This may be a bit of a ramble.
I used to insist on music while running / training. The first challenge I issued to myself when transitioning from obsessed walker to jogger was to run the length of one song on my iPod. It didn’t kill me. That turned into running.
One of the reasons I used to always run with music (and still sometimes do) is that I simply have a very strong connection to it. I’ve been somewhat of a musician since age 10, and it is an extremely deep and important part of my life. I connect much of life to music. This connection is just natural to me.
Another reason music became so much a part of running for me is that I found I could distract myself by striding to its beat. It became easy to keep moving at a steady pace by simply making sure that my foot came down with each pulse of what I was hearing. When I started trying to improve my skill, I chose music that was moving along at 150 to 170 BPM (or could be subdivided into that for you music geeks). I made playlists grouped by BPM’s and then arranged the content for what I thought I might like.
For example, I once made a play list called “Last 10K” that I planned to turn on at the 20-mile mark of a marathon when I was tired and needed some inspiration. I got pretty detailed with this, but soon I noticed that when I didn’t have music playing, I was struggling. That’s not really good.
Nowadays, I run with music only if I’m not running with others, and not even every time I do that. Because of this, my days of running with music seem more special – a treat – a relaxation, etc. and i’m not that worried about the BPM’s anymore. If it is under about 160, I just tell myself to run faster than the music.
I almost always listen to a specific playlist on Sundays. I call it “Jesus.” I love my Sunday morning Jesus music runs. When I hear or buy a great worship song, it goes in my “Jesus” playlist. Then on (especially) those Sunday morning runs, I just shuffle it. Sometimes, those 30-minute to 90-minute runs are some of the sweetest times of worship that I have.
And that brings up for me the other connection I wanted to highlight – that of running and faith. That is the deep one. I don’t want to make too much out of running as a spiritual exercise, but there is a deeply spiritual component for me. Analyzing it too much can take some of the joy out of it, but here are a few of my thoughts:
1. Running represents overcoming.
Long distance running is about endurance. It is about staying with it, no matter what, overcoming obstacles, fighting mental battles, and pushing to finish something. There is a lot of faith stuff wrapped up in that.
2. Running allows meditation.
From deep thoughts, focused prayer, problem solving to simple mantras, running allows some deep thought time. When I choose to use that deep thought time for the high purpose of communicating with God, thinking deeply and slowly, and dwelling on faith matters, it is a good. good thing. At times, it’s been an escape – but more often than that, it is an entrance into welcomed thought time.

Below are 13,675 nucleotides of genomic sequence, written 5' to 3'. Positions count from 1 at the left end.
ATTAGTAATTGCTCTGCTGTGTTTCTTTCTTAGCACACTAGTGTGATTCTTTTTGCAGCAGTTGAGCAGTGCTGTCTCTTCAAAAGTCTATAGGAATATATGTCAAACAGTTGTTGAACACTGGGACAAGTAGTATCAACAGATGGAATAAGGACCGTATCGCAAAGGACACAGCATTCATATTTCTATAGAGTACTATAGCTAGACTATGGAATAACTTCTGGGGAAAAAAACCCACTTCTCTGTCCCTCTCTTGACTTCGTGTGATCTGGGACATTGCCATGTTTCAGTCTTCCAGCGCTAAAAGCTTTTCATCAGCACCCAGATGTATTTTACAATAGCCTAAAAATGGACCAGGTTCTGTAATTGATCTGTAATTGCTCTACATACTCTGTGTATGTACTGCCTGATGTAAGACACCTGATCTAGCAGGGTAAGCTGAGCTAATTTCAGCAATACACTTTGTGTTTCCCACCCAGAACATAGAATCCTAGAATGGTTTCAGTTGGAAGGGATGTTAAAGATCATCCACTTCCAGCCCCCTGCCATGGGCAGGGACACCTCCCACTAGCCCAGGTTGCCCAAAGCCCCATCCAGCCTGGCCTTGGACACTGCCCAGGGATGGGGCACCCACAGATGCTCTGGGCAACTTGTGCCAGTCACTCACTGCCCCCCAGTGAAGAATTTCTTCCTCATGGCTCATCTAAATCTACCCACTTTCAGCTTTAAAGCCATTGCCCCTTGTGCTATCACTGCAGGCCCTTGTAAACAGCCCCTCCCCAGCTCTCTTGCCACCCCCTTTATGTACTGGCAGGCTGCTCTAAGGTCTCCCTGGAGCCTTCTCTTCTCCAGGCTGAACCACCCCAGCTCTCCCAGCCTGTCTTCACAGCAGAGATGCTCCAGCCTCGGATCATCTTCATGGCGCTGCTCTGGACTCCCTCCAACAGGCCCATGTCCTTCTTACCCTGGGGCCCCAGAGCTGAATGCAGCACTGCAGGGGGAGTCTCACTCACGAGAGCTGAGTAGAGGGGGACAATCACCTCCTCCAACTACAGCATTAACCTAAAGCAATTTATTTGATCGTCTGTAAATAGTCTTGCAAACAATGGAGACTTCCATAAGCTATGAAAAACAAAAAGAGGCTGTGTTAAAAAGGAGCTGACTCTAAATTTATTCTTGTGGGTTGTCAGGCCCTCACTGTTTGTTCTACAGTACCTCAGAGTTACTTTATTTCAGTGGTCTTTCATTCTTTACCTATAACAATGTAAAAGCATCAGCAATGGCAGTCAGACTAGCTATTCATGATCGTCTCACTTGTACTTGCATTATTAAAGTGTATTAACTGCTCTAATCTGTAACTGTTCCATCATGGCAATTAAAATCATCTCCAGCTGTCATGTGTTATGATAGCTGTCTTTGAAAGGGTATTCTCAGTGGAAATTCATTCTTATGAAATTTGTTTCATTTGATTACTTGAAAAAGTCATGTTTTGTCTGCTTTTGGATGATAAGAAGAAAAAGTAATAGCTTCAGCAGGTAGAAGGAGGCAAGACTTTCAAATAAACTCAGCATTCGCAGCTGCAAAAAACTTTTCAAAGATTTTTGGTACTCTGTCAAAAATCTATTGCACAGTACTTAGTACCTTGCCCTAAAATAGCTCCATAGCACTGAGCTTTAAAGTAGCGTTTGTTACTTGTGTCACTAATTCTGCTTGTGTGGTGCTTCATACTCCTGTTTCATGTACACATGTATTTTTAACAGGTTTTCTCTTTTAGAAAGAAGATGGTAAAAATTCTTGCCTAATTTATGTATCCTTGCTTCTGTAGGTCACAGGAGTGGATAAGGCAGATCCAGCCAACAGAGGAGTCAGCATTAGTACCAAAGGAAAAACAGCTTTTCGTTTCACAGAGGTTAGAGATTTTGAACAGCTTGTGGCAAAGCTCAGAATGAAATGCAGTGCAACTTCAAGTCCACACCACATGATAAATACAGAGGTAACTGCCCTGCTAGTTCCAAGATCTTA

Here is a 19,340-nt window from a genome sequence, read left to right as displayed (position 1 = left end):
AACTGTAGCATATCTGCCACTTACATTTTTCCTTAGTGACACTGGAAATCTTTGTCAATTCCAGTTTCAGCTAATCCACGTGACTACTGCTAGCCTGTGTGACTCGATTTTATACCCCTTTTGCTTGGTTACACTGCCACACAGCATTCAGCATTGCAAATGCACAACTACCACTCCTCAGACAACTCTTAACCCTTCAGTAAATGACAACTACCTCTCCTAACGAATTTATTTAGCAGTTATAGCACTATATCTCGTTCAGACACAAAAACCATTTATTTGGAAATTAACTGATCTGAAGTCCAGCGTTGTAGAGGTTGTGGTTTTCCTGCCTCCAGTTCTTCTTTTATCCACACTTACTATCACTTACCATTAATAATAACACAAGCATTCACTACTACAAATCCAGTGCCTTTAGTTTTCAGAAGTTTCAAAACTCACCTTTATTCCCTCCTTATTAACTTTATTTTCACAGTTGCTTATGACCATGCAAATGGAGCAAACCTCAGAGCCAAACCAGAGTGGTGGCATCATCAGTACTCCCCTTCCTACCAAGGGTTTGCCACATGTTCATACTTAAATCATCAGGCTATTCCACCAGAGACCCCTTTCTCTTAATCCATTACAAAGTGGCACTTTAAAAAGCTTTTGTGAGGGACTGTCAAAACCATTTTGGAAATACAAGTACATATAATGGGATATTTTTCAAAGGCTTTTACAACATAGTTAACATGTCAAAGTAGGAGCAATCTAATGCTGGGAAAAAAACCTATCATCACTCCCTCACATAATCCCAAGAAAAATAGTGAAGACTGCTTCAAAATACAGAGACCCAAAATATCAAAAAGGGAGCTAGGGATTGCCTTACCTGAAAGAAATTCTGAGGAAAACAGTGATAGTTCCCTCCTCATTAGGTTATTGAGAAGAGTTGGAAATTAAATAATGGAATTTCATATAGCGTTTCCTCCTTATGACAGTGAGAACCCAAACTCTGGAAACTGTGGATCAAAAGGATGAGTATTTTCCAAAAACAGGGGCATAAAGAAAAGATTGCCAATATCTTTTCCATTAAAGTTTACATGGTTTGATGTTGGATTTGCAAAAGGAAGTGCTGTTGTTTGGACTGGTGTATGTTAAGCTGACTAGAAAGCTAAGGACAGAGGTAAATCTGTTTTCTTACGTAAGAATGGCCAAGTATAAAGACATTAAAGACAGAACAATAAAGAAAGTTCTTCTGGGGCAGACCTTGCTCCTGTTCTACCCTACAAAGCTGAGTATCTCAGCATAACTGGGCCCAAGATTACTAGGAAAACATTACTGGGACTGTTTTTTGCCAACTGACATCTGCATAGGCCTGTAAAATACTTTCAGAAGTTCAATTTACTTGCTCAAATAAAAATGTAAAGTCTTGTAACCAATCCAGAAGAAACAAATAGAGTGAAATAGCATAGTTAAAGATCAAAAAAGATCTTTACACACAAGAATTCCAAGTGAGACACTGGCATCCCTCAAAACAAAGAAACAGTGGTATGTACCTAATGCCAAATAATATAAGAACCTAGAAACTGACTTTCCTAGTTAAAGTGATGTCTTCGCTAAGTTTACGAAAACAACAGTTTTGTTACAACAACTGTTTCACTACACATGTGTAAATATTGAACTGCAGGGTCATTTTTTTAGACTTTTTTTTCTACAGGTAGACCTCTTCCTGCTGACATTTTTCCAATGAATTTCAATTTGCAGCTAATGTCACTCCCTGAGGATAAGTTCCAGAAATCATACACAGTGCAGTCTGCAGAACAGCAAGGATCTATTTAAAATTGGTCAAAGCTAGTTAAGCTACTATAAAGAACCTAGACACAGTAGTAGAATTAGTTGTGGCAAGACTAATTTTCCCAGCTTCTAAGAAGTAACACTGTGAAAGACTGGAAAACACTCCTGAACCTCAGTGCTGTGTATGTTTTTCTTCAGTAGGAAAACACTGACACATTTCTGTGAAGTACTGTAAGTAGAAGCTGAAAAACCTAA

3. Running allows for purposed activity.
Through great organizations like Team World Vision, running also allows me to use my effort to raise awareness and resources for things like clean water projects, child protection, etc. Some of my marathons have been connected to this great cause. While I don’t believe charity is the only reason a person should run…and I don’t believe that not running for charity is a selfish endeavor, genorosity is a loving and good thing. It is a joy to have a hand in providing clean water to people who need it. Want to donate? Hint, hint…here is my fundraising page for this year’s Chicago marathon.
4. Running fosters community.
The running community is a good one. Sure, it has its problems, but it presents multiple opportunities for character development too. There is a sense of how we are all in this together, and there is the opportunity to allow grace to others, to work together, to avoid comparison, to be humble and to help and inspire others along the way. Any worthwhile community has this, and it is true of running as well. I’ve had good long talks with people while on a run – helpful, deep and real conversation. I’ve learned to put up with people and allow them to put up with me. I’ve made friends running, and I have deepened friendships that way as well.
5. Running can be a spiritual as I make it.
What got me thinking about all of this was being in church yesterday and worshiping with the song “Forever Reign.” I think that one single song carries the most meaning for me when connecting running, faith and music. When we worship with that song, I can close my eyes and almost feel myself running as we sing the words
Oh I’m running to Your arms
I’m running to Your arms
The riches of Your love
Will always be enough
Nothing compares to Your embrace
Light of the world forever reign
I feel motion, and I see roads ahead of me, and somehow there is the great connection to life in Jesus, and life left to live, and what I’ve run from, and on and on and on.
That simple song that I’ve run to 100’s of times (it’s in my playlist multiple times) brings me to a place where I can connect it all. A place where things are right, and good, and holy and wonderful. A place of longing, of a journey, of the race that I’ll someday finish, of God’s goodness and love, of contentment…well, you get the idea.
Running isn’t everybody’s thing. It’s not even really possible for everyone. I’m very thankful, though for the season I’m in – one where I still feel the presence of God on the run – and I can celebrate it. For now, it’s where I am.